Virtual Conference
Pediatrics 2022

Luis Ángel Bolio Molina

Pediatrician in public and private practice, Mexico

Title: Adequate Position and Recommended Time for Initial Steps of Neonatal Resuscitation


Background: The Neonatal Resuscitation Program highlights the importance of a newborn's first minute, the "Golden Minute", during which the pediatrician determines if a newborn requires, and initiates advanced resuscitation. From birth to the first neonatal evaluation, we detect periods that we call "Lost Time", that delay advanced resuscitation because it is not controlled: The "adequate position" in which gynecologists must "pass" and pediatricians "receive" the newborn; The transfer time to the radiant warmer and; The duration of the initial steps.
Objectives of the Study: 1. Present and propose what we consider the "adequate position" to "pass" and "receive" the newborn at each birth. 2. Expose “LT” detected, and how to eliminate them; 3. Establish the adequate time for each initial step of neonatal resuscitation.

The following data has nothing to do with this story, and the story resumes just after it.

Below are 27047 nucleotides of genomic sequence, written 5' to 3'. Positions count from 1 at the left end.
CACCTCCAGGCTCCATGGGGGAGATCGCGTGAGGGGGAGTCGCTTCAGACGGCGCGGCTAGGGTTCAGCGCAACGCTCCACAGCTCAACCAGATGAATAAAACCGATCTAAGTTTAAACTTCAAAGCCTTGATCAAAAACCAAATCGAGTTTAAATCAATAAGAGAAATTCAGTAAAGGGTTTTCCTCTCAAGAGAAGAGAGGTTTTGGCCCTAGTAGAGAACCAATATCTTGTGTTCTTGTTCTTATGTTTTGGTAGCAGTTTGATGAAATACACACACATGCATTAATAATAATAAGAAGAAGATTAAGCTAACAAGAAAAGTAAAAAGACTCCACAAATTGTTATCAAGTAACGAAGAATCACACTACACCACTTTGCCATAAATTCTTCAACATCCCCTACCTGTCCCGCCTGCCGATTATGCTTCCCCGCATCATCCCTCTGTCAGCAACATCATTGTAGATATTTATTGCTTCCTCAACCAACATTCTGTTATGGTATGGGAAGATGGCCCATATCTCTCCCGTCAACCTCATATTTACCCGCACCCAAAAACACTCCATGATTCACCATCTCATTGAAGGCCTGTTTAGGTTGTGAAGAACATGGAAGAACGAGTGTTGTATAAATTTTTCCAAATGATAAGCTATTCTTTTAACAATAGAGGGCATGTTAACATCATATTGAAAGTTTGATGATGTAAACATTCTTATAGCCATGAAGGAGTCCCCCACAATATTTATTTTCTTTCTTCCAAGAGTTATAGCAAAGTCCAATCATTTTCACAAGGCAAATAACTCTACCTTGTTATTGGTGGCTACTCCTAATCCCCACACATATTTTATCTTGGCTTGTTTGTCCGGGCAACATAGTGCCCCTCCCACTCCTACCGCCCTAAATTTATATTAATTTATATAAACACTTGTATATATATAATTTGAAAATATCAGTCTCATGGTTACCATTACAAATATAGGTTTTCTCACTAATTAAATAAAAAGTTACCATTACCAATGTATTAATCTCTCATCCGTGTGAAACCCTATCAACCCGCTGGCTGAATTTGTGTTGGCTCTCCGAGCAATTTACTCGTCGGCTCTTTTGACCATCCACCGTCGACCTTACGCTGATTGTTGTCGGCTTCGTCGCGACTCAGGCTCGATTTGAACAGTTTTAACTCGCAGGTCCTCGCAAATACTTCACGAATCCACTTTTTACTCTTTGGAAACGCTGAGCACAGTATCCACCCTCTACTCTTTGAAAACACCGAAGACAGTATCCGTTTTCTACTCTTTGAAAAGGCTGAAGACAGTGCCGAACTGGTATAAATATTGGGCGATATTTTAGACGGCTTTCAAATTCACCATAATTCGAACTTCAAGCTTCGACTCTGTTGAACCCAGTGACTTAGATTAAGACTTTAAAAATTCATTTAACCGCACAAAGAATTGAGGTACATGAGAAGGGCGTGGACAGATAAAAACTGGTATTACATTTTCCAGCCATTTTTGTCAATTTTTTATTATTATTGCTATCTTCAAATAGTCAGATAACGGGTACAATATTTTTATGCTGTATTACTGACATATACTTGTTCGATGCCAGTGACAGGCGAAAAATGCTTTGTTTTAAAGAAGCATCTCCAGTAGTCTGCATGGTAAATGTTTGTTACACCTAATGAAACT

Methodology: Observational, descriptive, comparative, triple-blind study. We recorded the position in which gynecologists pass to the newborn, and pediatricians receive, the transfer time to the radiant warmer, and the duration of the initial steps, in 150 deliveries and 150 cesarean sections. Results were analyzed with descriptive statistics, X2, T-test.
Results: The position to pass and receive the newborn was incorrect and delayed. The transfer time to the radiant warmer was long. The duration of the initial steps was longer than expected. Without differences between both groups.
Conclusions: Planning and accelerating the "adequate position" to "pass and receive" the neonate at each birth, reducing the transfer time to the radiant warmer and shortening the duration of the initial steps, allow us to eliminate lost time, optimize the golden minute of resuscitation and improve neonatal outcomes.


Luis Ángel Bolio-Molina, has been a pediatrician for 27 years, graduated from the National Medical Center of Mérida, Yucatán. Mexico. Since then, he has worked in the public and private Health Sector in Cuernavaca, Mexico. He has presented 12 research papers at National Pediatric Congresses in Mexico and has been a speaker at several national and regional pediatric conferences and at two international Health Sciences Research Congresses. He has published 6 articles of which 4 have been cited 8 times. He is a member of the Mexican Society of Pediatrics and the Medical Organization for Latino Advancement (MOLA) in Chicago, USA.